I have been looking for a solution to this problem for a while now. I work on old closed systems that can’t have new packages installed. I don’t have the rename command. Finally I wrote a script that appears to work with all keyboard entered special characters. ~@#$%^&*()-_=+[]{}|;:",<.>?' The script will rename every file and directory in the current directory. It will replace all special characters,except -_. with the _ character. The outfile= line can be modified to use a different character for replacement if desired. Replace |_| with |.| to use the . character for example.


for file in ./*
  infile=`echo "${file:2}"|sed  
         -e 's|""|"\"|g' 
         -e 's| | |g' -e 's|!|!|g' 
         -e 's|@|@|g' -e 's|*|*|g' 
         -e 's|&|&|g' -e 's|]|]|g' 
         -e 's|}|}|g' -e 's|"|"|g' 
         -e 's|,|,|g' -e 's|?|?|g' 
         -e 's|=|=|g'  `
  outfile=`echo "${file:2}"|sed -e 's|[^A-Za-z0-9._-]|_|g'`
  mv "$infile" ${outfile} &

Answered By: ScriptKitty37

looking for a handsome script to remove special characters as well as german special characters, replacing them with universal ones to not remove useful information I’ve updated the last version of the script which had some minor issues resulting in:


for file in ./*
  infile=`echo "${file:2}"|sed  
         -e 's|""|"\"|g' 
         -e 's| | |g' -e 's|!|!|g' 
         -e 's|@|@|g' -e 's|*|*|g' 
         -e 's|&|&|g' -e 's|]|]|g' 
         -e 's|}|}|g' -e 's|"|"|g' 
         -e 's|,|,|g' -e 's|?|?|g' 
         -e 's|=|=|g'  `
  outfileNOSPECIALS=`echo "${file:2}"|sed -e 's|[^A-Za-z0-9._-]|_|g'`
  outfileNOoe=`echo $outfileNOSPECIALS| sed -e 's|ö|oe|g'`
  outfileNOae=`echo $outfileNOoe| sed -e 's|ä|ae|g'`
  outfileNOue=`echo $outfileNOae| sed -e 's|ü|ue|g'`
  outfileNOOE=`echo $outfileNOue| sed -e 's|Ö|OE|g'`
  outfileNOAE=`echo $outfileNOOE| sed -e 's|Ä|AE|g'`
  outfileNOUE=`echo $outfileNOAE| sed -e 's|Ü|UE|g'`
  outfileNOss=`echo $outfileNOUE| sed -e 's|ß|ss|g'`
  if [ "$infile" != "${outfile}" ]
        echo "filename changed for " $infile " in " $outfile
        mv "$infile" ${outfile}


resulting in:

enter image description here

@don_crissti: He’s doing the hokus-pokus with the infile since linux would have it’s own issues with handling special characters when moving the filename.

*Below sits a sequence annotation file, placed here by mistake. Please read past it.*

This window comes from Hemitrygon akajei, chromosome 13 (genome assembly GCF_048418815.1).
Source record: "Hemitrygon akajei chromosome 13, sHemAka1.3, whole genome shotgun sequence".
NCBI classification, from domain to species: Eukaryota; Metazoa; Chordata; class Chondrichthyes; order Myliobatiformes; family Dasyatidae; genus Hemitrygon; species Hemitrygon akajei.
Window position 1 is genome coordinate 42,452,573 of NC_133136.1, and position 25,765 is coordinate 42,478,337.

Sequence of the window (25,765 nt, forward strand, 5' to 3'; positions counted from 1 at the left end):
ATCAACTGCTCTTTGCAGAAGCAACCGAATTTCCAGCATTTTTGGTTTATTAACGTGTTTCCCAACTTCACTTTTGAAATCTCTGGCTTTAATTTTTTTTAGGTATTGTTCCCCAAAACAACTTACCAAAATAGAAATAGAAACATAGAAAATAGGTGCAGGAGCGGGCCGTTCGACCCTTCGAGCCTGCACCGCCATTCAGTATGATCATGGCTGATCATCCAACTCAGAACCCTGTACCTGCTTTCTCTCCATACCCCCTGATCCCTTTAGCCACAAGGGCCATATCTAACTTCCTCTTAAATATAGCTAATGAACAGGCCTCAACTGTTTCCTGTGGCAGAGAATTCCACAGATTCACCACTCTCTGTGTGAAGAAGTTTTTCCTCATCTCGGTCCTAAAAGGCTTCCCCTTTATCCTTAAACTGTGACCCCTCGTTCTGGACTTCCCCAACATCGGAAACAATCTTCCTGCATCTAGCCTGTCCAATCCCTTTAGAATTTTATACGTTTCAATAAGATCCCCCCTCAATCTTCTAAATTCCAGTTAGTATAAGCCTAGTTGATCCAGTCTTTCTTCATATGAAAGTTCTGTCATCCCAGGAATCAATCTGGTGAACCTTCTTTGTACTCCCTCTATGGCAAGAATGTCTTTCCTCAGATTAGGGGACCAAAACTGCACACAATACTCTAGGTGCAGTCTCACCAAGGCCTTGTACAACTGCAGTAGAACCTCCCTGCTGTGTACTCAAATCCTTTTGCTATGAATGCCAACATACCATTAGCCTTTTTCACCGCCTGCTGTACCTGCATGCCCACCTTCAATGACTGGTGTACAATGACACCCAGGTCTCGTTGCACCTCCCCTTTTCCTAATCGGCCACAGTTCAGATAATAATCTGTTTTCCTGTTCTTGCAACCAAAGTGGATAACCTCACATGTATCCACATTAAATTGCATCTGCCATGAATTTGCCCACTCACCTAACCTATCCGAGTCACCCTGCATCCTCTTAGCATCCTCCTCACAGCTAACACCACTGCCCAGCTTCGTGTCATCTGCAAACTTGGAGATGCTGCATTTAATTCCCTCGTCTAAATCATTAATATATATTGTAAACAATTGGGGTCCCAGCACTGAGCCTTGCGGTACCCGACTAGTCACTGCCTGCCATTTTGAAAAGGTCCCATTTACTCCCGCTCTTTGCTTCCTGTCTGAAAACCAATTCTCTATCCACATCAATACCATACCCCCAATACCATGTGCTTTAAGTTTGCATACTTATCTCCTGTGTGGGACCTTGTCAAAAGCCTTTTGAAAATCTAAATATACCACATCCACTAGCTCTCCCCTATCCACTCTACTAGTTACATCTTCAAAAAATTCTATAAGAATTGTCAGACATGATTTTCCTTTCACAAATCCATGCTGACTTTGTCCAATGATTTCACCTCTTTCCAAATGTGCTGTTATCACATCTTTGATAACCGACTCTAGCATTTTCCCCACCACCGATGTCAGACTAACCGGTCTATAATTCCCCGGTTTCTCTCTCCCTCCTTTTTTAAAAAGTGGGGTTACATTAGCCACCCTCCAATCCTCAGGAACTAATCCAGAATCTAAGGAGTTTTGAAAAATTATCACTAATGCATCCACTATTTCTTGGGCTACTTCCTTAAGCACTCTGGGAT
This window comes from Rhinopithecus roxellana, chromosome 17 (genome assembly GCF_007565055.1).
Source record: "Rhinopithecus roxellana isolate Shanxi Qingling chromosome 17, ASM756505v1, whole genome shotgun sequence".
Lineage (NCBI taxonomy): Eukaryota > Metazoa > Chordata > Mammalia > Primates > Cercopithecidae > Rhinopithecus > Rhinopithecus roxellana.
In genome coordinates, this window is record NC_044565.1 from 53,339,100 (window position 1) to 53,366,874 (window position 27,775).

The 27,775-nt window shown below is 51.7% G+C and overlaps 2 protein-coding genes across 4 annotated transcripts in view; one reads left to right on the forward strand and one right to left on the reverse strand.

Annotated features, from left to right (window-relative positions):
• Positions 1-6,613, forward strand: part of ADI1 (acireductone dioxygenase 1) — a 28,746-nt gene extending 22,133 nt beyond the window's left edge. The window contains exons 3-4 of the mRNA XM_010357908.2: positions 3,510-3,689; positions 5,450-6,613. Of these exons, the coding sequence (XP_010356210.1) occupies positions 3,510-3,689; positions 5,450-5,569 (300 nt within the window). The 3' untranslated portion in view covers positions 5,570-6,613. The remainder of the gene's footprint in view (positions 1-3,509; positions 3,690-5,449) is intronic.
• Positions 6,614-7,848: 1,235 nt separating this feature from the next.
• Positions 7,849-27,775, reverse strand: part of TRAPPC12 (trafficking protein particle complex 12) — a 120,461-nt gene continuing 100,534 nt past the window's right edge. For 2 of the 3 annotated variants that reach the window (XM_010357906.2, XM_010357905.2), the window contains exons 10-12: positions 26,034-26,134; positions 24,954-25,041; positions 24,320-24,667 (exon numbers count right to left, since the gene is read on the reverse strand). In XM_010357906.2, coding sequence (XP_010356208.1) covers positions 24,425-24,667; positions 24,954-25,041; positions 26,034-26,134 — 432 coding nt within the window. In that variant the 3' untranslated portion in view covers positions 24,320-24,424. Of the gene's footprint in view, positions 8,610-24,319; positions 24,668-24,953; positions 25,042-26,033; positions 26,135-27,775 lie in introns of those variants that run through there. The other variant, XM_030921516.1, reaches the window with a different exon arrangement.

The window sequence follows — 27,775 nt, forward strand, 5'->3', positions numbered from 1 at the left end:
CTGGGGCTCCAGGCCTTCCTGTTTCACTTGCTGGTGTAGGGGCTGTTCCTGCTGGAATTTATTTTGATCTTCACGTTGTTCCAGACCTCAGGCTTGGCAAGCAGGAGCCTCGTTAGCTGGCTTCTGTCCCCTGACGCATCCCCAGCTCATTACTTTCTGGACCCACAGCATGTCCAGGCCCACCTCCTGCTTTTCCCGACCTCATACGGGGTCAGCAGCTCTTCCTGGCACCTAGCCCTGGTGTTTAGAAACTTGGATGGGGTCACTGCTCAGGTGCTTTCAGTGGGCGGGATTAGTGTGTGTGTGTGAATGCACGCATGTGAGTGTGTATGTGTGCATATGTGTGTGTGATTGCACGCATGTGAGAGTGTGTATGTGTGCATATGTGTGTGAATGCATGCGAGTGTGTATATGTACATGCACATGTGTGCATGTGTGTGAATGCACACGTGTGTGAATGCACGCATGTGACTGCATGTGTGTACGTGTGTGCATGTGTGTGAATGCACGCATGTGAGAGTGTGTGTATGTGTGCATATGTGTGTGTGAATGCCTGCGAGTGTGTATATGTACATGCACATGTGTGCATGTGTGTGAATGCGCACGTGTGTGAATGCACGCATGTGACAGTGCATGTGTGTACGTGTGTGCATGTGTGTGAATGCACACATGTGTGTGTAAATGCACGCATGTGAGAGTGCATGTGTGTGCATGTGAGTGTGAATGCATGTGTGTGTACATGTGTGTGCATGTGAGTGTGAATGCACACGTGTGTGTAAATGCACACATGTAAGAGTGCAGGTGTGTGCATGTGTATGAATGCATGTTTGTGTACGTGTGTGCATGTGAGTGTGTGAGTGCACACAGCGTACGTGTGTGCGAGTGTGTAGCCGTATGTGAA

Answered By: Matthias R. Wiora

This one just strip the special characters from filenames

for file in *; do mv "$file" `echo $file | tr -cd '.A-Za-z0-9_-'` ; done
ॐNámásté Egész-ség.mkv --> NmstEgsz-sg.mkv

put echo after ; do to test before, like:

for file in *; do echo mv "$file" `echo $file | tr -cd '.A-Za-z0-9_-'` ; done

Another solution:

rename -v 's/[^a-zA-Z0-9.s_-]//g' *.* && rename -v 's/[s]/_/g' *.*
ॐNámásté Egész-ség.mkv --> Nmst_Egsz-sg.mkv

-n option to test before.

Answered By: eapo

For me on Ubuntu 18.04 LTS with bash 4.4.20(1)-release this one-liner worked well to remove spaces, @, : #…

To test (note the echo command:

for file in ./* ; do if [[ $file == *['!' :@#]* ]]; then echo mv "$file" "${file//[ #()@$:]/_}"; fi; done

To execute:

for file in ./* ; do if [[ $file == *['!' :@#]* ]]; then echo mv "$file" "${file//[ #()@$:]/_}"; fi; done
Answered By: Ouss

There is a very handy tool called detox that will do exactly this transformation/renaming for you.

You can pass it a directory name (eventually recursing) or a pattern of specific files:

detox ./


detox *.csv

Here is how the transformation is done on the example you gave ("Bharti Blocked TRX Report Morning$AP@20150716.csv")

ls *.csv

This package is bundle with most Linux distributions.

Answered By: Cyril Chaboisseau